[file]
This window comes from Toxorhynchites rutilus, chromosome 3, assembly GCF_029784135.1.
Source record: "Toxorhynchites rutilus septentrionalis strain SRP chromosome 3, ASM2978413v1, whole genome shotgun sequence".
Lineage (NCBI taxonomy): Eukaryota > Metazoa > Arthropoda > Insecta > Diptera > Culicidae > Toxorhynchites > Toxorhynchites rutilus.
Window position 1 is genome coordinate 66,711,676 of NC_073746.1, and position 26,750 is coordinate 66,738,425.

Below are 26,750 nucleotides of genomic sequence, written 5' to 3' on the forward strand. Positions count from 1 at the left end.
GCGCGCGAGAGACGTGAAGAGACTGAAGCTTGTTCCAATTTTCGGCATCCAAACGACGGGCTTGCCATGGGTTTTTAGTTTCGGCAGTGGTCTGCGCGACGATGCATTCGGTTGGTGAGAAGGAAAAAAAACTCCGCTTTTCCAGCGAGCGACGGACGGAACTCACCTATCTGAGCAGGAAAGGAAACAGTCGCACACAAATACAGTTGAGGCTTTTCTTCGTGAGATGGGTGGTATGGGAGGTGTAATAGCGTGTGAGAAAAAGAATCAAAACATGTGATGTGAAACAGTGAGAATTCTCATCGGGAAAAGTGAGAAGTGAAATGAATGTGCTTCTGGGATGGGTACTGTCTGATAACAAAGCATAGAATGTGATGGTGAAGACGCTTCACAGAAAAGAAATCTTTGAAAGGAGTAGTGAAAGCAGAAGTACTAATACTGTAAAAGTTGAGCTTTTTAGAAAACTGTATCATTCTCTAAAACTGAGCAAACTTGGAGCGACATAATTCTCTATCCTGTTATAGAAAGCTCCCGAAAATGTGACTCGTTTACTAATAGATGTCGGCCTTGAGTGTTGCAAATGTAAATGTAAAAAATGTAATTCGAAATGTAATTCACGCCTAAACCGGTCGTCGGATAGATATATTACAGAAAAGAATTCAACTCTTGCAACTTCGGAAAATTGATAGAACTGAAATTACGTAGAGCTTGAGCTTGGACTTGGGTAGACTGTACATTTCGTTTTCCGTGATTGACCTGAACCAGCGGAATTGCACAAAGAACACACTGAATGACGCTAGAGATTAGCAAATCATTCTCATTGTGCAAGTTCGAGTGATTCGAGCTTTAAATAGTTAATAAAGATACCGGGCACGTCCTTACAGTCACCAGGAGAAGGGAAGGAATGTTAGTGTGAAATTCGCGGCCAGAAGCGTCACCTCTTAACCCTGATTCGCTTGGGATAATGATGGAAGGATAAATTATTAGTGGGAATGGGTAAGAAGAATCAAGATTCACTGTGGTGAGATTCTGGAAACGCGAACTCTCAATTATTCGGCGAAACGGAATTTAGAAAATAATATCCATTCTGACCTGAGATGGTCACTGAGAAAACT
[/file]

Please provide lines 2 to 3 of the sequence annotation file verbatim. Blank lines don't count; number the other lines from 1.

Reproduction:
Source record: "Toxorhynchites rutilus septentrionalis strain SRP chromosome 3, ASM2978413v1, whole genome shotgun sequence".
Lineage (NCBI taxonomy): Eukaryota > Metazoa > Arthropoda > Insecta > Diptera > Culicidae > Toxorhynchites > Toxorhynchites rutilus.